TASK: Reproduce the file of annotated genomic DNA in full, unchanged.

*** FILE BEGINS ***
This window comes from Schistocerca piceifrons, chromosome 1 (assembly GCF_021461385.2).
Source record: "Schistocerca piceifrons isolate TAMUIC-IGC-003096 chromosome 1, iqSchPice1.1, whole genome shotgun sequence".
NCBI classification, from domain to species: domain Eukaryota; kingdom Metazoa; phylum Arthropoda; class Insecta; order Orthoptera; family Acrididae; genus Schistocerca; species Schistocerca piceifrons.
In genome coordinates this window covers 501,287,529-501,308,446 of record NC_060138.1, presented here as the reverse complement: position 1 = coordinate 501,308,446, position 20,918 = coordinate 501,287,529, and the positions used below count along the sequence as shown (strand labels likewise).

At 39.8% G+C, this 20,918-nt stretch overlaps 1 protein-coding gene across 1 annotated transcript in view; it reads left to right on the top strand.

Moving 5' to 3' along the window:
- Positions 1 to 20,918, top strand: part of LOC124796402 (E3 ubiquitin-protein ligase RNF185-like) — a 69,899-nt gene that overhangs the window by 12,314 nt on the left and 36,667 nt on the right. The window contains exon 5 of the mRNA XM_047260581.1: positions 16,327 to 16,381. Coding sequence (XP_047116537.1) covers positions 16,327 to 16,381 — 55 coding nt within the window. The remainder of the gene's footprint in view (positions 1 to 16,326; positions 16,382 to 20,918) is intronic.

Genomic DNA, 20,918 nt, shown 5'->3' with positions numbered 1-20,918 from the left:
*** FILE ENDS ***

This window comes from Schistocerca piceifrons, chromosome 1 (assembly GCF_021461385.2).
Source record: "Schistocerca piceifrons isolate TAMUIC-IGC-003096 chromosome 1, iqSchPice1.1, whole genome shotgun sequence".
NCBI classification, from domain to species: domain Eukaryota; kingdom Metazoa; phylum Arthropoda; class Insecta; order Orthoptera; family Acrididae; genus Schistocerca; species Schistocerca piceifrons.
In genome coordinates this window covers 501,287,529-501,308,446 of record NC_060138.1, presented here as the reverse complement: position 1 = coordinate 501,308,446, position 20,918 = coordinate 501,287,529, and the positions used below count along the sequence as shown (strand labels likewise).

At 39.8% G+C, this 20,918-nt stretch overlaps 1 protein-coding gene across 1 annotated transcript in view; it reads left to right on the top strand.

Moving 5' to 3' along the window:
- Positions 1 to 20,918, top strand: part of LOC124796402 (E3 ubiquitin-protein ligase RNF185-like) — a 69,899-nt gene that overhangs the window by 12,314 nt on the left and 36,667 nt on the right. The window contains exon 5 of the mRNA XM_047260581.1: positions 16,327 to 16,381. Coding sequence (XP_047116537.1) covers positions 16,327 to 16,381 — 55 coding nt within the window. The remainder of the gene's footprint in view (positions 1 to 16,326; positions 16,382 to 20,918) is intronic.

Genomic DNA, 20,918 nt, shown 5'->3' with positions numbered 1-20,918 from the left: